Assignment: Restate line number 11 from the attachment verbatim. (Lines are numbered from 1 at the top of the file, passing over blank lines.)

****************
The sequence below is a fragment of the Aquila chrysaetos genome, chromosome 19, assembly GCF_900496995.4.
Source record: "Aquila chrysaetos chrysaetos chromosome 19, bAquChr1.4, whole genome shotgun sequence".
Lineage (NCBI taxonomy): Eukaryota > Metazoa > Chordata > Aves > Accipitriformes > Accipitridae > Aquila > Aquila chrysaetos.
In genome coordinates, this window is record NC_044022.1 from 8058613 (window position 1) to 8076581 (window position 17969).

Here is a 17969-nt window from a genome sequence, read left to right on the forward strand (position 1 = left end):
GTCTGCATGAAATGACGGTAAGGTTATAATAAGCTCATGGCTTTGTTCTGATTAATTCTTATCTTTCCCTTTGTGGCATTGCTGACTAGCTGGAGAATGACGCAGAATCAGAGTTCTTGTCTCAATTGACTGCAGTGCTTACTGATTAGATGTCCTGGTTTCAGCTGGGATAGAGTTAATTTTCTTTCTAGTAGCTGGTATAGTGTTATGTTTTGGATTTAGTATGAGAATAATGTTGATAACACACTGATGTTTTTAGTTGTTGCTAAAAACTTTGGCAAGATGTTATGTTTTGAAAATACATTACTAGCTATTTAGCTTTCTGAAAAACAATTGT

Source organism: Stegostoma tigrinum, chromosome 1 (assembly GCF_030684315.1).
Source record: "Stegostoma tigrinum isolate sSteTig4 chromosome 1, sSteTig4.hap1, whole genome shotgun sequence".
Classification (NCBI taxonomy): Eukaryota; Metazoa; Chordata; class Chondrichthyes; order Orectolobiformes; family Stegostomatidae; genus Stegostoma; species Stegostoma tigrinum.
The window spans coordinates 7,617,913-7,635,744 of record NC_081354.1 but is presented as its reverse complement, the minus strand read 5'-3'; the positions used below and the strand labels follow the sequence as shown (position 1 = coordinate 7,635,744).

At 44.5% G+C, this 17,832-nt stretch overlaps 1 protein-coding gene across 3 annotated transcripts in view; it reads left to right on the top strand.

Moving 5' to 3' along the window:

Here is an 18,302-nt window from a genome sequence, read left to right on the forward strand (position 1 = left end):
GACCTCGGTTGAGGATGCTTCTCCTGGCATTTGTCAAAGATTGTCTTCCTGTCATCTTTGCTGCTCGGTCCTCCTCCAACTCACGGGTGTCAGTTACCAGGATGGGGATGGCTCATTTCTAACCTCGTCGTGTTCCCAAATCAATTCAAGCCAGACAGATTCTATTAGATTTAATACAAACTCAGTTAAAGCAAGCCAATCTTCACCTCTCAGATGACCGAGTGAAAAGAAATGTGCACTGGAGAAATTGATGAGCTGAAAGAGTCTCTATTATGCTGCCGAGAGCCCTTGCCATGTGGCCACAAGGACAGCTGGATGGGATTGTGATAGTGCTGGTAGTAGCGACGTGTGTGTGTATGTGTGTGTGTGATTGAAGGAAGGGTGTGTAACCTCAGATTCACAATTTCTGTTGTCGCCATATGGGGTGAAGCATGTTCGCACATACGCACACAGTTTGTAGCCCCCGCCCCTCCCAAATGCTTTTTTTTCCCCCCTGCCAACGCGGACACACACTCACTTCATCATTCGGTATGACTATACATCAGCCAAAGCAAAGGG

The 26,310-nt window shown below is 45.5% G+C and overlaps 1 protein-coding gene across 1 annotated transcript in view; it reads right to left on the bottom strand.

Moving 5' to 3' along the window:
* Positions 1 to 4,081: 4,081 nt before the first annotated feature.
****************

At 44.5% G+C, this 17,832-nt stretch overlaps 1 protein-coding gene across 3 annotated transcripts in view; it reads left to right on the top strand.